KEXTD(8) BSD System Manager's Manual KEXTD(8)
kextd -- kernel extension server
kextd is the kernel extension server. It runs as a standalone launchd(8) daemon to handle requests from the kernel and from other user-space
processes to load kernel extensions (kexts) or provide information about them.
These options are available:
Ignore any repository cache files and scan all kext bundles to gather information. If this option is not given, kextd attempts to
use cache files and to create them if they are out of date or don't exist.
Debug mode; print messages to stdout/stderr rather than the sysem log.
Print a help message describing each option flag and exit with a success result, regardless of any other options on the command
Quiet mode; log no informational or error messages.
-v [0-6 | 0x####], -verbose [0-6 | 0x####]
Verbose mode; print information about program operation. Higher levels of verbosity include all lower levels. By default kextd
logs at verbose level 1. You can specify a level from 0-6, or a hexadecimal log specification (as described in kext_logging(8)).
The levels of verbose output are:
0 Print only errors (that is, suppress warnings); see also -quiet.
1 (or none) Print basic information about program operation.
2 Print information about program operation progress, client requests, and files created.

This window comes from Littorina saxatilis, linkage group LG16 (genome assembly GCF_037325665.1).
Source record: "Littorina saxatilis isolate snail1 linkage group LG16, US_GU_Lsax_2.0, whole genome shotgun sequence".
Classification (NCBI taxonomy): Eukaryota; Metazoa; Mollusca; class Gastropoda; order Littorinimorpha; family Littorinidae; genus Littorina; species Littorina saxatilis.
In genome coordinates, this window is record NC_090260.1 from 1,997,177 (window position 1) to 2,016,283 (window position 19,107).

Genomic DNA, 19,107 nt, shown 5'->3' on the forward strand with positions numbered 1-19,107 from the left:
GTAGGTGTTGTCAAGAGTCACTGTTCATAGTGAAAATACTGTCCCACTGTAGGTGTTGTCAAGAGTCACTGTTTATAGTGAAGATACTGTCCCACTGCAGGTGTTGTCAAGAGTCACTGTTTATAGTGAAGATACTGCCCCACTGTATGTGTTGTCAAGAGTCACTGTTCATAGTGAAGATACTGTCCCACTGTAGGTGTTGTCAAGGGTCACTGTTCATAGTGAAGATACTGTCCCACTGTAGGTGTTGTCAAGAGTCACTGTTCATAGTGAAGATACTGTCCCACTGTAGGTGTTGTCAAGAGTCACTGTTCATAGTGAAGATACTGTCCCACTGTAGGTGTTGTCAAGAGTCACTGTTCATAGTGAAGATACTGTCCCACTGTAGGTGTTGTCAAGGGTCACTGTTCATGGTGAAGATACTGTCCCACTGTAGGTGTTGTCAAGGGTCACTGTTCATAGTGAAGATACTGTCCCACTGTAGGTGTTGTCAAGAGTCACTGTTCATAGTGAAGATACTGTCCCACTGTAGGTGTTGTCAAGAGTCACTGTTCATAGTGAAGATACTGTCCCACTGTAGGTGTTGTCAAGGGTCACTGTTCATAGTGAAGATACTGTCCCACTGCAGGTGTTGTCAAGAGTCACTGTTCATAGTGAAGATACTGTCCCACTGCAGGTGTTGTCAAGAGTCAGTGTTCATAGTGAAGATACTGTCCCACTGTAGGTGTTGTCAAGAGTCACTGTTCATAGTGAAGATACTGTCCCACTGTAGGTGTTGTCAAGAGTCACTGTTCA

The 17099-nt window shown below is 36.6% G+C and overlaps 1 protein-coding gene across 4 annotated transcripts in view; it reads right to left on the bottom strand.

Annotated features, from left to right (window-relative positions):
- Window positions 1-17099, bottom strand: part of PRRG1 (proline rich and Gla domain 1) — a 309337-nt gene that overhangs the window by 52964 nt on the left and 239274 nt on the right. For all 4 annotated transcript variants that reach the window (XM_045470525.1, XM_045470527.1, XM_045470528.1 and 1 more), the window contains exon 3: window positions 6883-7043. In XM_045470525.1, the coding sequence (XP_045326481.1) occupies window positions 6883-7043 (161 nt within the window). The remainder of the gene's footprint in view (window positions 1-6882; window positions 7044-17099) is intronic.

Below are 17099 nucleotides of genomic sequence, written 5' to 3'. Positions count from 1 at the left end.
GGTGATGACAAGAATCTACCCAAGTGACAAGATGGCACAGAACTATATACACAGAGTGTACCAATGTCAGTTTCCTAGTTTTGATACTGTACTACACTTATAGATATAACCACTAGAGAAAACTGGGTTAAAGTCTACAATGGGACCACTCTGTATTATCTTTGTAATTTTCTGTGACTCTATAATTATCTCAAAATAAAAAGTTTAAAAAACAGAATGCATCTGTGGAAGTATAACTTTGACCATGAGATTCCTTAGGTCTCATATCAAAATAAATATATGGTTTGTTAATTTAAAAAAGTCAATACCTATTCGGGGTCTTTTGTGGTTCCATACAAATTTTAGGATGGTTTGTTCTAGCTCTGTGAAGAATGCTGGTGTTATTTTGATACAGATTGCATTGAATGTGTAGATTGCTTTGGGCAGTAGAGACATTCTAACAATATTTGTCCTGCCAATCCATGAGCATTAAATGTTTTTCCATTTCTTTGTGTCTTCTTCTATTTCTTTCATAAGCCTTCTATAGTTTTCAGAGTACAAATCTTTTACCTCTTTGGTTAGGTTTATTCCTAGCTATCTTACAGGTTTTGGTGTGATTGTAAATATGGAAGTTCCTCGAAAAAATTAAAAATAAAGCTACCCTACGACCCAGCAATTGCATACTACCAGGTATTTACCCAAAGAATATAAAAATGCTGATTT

3 Print information about individual kexts with an OSBundleEnableKextLogging property set to true.
4 Print information about spawned child processes.
5 Print debug-level information.
6 Identical to level 5 but for all kexts read by the program.
See kext_logging(8) for more information on verbose logging.
Run kextd in safe boot mode (indicating startup with the Shift key held down). Kexts that don't specify a proper value for the
OSBundleRequired info dictionary property will not be loaded. As of Mac OS X 10.5 (Leopard), kextd determines from the kernel
whether the system has started in safe boot mode, so this flag is no longer necessary (but may be used for testing). In safe boot
mode, kextd does not use caches (that is, this option implies the use of the -no-caches option).
On Mac OS X 10.3 and later, it is possible to reset kextd without terminating and restarting it, by sending it a HUP signal. This causes
kextd to rescan the Extensions folder, rebuild all its caches, and send all I/O Kit drivers' personalities to the kernel for a new round of
driver matching. As of Mac OS X 10.5 (Leopard), kextd watches /System/Library/Extensions/ and automatically invokes kextcache(8) to rebuild
kext caches when its modification time changes. It also sends new drivers' personalities to the kernel at this time.
Installers that add new drivers can signal kextd in these ways instead of requiring the computer to be restarted. Note that if a hardware
device has a driver attached when this is done, a newly-installed driver will not match on it. For more information, see ``Apple Developer
Technical Q&A QA1319: Installing an I/O Kit Kext Without Rebooting''.
/System/Library/Extensions/ The standard system repository of kernel extensions.
Contains all kext caches for a Mac OS X 10.6 (Snow Leopard) system: prelinked kernel, mkext, and system kext
Describes specific kext cache files for a Mac OS X volume.
The launchd.plist(5) controlling the kextd job.
kextd normally never exits. If an error occurs it exits with a nonzero status.
kextd logs all error and verbose messages to the system log, or to the console if the system log facility isn't available. When running in
debug mode all output is printed to the standard output and error streams.
kextcache(8), kextload(8), kextutil(8), kextstat(8), kextunload(8), kextfind(8), syslogd(8), launchd.plist(5)
Darwin March 6, 2009 Darwin